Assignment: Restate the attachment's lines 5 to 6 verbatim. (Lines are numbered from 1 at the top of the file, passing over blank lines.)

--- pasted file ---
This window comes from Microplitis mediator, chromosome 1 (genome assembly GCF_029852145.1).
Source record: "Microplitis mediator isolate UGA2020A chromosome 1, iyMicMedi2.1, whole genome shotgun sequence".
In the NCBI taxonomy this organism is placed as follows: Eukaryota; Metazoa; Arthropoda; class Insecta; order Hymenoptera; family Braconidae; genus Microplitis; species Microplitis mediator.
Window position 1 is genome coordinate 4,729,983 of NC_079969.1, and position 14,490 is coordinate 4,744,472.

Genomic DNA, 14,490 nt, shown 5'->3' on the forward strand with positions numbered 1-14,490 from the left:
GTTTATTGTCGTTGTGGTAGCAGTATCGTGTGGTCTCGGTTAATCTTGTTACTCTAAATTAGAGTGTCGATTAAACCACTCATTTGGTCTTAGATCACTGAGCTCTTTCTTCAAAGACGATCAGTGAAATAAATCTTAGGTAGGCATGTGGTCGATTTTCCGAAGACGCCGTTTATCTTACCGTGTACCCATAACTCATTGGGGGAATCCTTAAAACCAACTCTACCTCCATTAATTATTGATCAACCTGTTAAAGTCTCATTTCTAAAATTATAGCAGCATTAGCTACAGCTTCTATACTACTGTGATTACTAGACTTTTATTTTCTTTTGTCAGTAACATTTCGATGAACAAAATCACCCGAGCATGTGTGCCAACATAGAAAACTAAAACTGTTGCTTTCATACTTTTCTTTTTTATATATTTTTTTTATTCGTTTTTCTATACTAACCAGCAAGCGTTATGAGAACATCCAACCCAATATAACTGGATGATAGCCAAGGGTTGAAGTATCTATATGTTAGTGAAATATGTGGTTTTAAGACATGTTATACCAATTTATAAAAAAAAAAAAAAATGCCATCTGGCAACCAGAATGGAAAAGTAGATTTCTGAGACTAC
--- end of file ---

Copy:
Genomic DNA, 14,490 nt, shown 5'->3' on the forward strand with positions numbered 1-14,490 from the left:
GTTTATTGTCGTTGTGGTAGCAGTATCGTGTGGTCTCGGTTAATCTTGTTACTCTAAATTAGAGTGTCGATTAAACCACTCATTTGGTCTTAGATCACTGAGCTCTTTCTTCAAAGACGATCAGTGAAATAAATCTTAGGTAGGCATGTGGTCGATTTTCCGAAGACGCCGTTTATCTTACCGTGTACCCATAACTCATTGGGGGAATCCTTAAAACCAACTCTACCTCCATTAATTATTGATCAACCTGTTAAAGTCTCATTTCTAAAATTATAGCAGCATTAGCTACAGCTTCTATACTACTGTGATTACTAGACTTTTATTTTCTTTTGTCAGTAACATTTCGATGAACAAAATCACCCGAGCATGTGTGCCAACATAGAAAACTAAAACTGTTGCTTTCATACTTTTCTTTTTTATATATTTTTTTTATTCGTTTTTCTATACTAACCAGCAAGCGTTATGAGAACATCCAACCCAATATAACTGGATGATAGCCAAGGGTTGAAGTATCTATATGTTAGTGAAATATGTGGTTTTAAGACATGTTATACCAATTTATAAAAAAAAAAAAAAATGCCATCTGGCAACCAGAATGGAAAAGTAGATTTCTGAGACTAC